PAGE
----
If you’re a keen spotter of birds and other wildlife, Castle Combe won’t disappoint. Locals have a firm belief in the conservation of natural habitats and it’s a sanctuary for local animals. Take a walk through the nature reserve or the surrounding woods it’ll be a perfect day out, full of natural beauty, especially in the spring and summer months.
Stanton stands at the edge of the Cotswolds hills and is just three miles from Broadway. This village is stunningly unique, due to its use of Cotswold stone. All villages have the stone dotted throughout, but Stanton is almost entirely made up of it.
This historic village is home to many buildings and places of interest, such as St. Michael’s Church, Stanton Court and The Manor, which was built in 1577. It has been described as the most distinguished of the smaller villages, thanks to its architecture.
Often photographed for calendars and postcards, Sheppey Corner is home to a grade II listed thatched cottage that was built around 1650. This quintessential Cotswold property was one big house and barn but has since been separated into three individual cottages. It’s situated at the top of the high street and is well worth a visit. Just don’t forget your camera!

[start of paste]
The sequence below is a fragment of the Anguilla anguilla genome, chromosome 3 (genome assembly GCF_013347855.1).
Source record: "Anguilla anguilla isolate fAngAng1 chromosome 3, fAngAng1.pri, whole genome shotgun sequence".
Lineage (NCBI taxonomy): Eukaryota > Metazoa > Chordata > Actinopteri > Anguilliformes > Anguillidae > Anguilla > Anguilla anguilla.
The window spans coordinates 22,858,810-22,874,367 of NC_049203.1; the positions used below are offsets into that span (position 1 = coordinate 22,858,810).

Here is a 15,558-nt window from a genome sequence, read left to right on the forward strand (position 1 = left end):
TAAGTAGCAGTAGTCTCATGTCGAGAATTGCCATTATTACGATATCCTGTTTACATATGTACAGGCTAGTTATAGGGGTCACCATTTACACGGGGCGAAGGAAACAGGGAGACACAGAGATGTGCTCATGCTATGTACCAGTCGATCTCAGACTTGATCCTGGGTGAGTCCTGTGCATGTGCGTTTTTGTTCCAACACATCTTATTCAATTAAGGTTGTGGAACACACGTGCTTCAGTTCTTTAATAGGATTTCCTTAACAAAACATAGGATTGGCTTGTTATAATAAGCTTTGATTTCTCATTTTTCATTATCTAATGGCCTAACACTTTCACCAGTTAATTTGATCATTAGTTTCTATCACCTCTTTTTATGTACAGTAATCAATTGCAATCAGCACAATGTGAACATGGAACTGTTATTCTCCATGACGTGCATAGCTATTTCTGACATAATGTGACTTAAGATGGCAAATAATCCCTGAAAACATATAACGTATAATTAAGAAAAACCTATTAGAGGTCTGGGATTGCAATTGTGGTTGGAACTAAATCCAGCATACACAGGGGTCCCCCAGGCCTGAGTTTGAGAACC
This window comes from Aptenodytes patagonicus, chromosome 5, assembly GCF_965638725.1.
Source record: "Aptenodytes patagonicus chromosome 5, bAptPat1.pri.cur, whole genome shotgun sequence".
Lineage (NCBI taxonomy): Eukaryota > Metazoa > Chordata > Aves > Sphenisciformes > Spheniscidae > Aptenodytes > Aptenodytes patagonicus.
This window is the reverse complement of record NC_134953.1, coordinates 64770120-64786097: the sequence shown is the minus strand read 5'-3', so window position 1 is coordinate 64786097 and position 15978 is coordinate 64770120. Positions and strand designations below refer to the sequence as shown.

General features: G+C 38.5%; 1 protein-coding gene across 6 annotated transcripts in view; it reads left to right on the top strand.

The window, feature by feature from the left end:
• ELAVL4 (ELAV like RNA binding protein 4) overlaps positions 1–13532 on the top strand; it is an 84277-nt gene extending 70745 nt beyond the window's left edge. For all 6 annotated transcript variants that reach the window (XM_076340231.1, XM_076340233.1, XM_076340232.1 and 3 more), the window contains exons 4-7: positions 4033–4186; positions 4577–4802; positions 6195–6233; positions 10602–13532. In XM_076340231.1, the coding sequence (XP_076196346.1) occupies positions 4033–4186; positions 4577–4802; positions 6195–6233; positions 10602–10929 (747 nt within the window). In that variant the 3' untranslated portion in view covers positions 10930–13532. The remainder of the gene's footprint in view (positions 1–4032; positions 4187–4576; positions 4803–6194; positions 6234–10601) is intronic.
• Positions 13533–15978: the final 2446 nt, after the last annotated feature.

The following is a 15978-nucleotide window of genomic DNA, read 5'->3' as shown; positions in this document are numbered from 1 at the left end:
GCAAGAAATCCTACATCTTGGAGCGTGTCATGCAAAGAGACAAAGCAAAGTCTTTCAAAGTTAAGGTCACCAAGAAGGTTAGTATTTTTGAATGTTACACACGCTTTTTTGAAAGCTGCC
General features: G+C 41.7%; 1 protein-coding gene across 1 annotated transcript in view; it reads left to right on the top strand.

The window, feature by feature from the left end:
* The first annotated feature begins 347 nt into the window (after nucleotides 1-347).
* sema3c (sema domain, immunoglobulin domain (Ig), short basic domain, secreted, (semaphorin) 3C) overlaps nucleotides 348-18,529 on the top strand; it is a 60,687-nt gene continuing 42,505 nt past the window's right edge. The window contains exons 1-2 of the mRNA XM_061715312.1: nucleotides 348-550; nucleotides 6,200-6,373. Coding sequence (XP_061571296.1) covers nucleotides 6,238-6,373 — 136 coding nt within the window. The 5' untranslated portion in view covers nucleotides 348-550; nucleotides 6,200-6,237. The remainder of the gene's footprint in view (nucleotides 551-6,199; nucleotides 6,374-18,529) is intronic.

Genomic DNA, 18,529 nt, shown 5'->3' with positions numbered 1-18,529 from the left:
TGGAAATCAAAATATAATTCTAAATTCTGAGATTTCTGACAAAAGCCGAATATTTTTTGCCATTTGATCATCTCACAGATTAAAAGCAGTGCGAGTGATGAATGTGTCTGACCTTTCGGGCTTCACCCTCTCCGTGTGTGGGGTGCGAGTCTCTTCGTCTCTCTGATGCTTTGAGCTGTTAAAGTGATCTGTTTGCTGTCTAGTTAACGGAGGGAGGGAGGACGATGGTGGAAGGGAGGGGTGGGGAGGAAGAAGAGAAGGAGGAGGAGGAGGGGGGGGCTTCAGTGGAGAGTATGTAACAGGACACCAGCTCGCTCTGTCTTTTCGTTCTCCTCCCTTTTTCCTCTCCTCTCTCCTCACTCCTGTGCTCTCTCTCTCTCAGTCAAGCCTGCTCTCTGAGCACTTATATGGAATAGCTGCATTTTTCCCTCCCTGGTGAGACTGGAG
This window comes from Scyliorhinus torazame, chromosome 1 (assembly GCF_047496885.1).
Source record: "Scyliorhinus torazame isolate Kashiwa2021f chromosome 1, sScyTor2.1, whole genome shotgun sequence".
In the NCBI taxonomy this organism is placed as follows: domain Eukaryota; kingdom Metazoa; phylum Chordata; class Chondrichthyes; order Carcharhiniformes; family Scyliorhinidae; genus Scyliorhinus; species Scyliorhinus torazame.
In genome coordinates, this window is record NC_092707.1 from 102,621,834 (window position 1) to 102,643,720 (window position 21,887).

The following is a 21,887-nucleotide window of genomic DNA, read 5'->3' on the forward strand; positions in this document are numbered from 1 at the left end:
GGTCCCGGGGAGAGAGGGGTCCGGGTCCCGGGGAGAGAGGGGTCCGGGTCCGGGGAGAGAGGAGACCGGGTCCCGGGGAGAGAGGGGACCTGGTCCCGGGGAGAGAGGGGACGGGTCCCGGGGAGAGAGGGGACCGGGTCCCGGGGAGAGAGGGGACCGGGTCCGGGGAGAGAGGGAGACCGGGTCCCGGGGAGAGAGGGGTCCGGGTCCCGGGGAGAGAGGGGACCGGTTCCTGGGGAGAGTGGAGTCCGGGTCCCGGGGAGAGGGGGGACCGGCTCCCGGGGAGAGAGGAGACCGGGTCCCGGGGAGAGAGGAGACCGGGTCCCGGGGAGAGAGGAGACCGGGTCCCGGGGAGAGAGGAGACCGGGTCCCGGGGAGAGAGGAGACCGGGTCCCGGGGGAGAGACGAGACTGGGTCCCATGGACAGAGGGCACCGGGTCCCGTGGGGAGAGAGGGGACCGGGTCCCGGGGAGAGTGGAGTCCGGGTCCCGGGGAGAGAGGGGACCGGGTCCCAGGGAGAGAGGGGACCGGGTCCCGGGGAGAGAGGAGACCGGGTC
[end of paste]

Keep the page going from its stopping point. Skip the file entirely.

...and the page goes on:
The Venice of the Cotswolds, Bourton-on-the-Water runs along the River Windrush and is a popular attraction for tourists. Alongside the river are traditional Cotswold cottages and buildings that have been transformed into shops, cafes, pubs and tourist information points.
If you’re an avid bird watcher, you’ll fall in love with Birdland. It showcases local birds, and exotic breeds including penguins. It’s a perfect day out for the family, and one to keep the kids entertained. Another fun point of interest is the quirky Cotswold Motoring Museum and Toy Collection. It’s an excuse for adults to be transported back to their youth, while kids will be fascinated by the toys of old. It’s also home to the children’s TV star, Brum.
Women will be in fragrance heaven when visiting the Cotswold Perfumery. This small factory makes quality English fragrances. In fact, in 1999 the owner was commissioned to create two perfumes for the Queen herself you can’t get a better seal of approval than that! They now offer perfumery courses, factory tours and even five-star luxury holiday apartments set inside the 300-year-old building.
The name of this village can leave some people feeling a bit confused at it has negative connotations. However, the word ‘slaughter’ is old English for ‘muddy place’ this realisation should put any concerns at ease.
Upper Slaughter lies within the Gloucestershire Cotswolds and is only one mile from Lower Slaughter. In between the two villages is a combination of grassy hills and the meandering River Eye. For those who enjoy a scenic walk through the countryside, it won’t take long to go between the two villages and on a sunny day it’s a wonderful walk.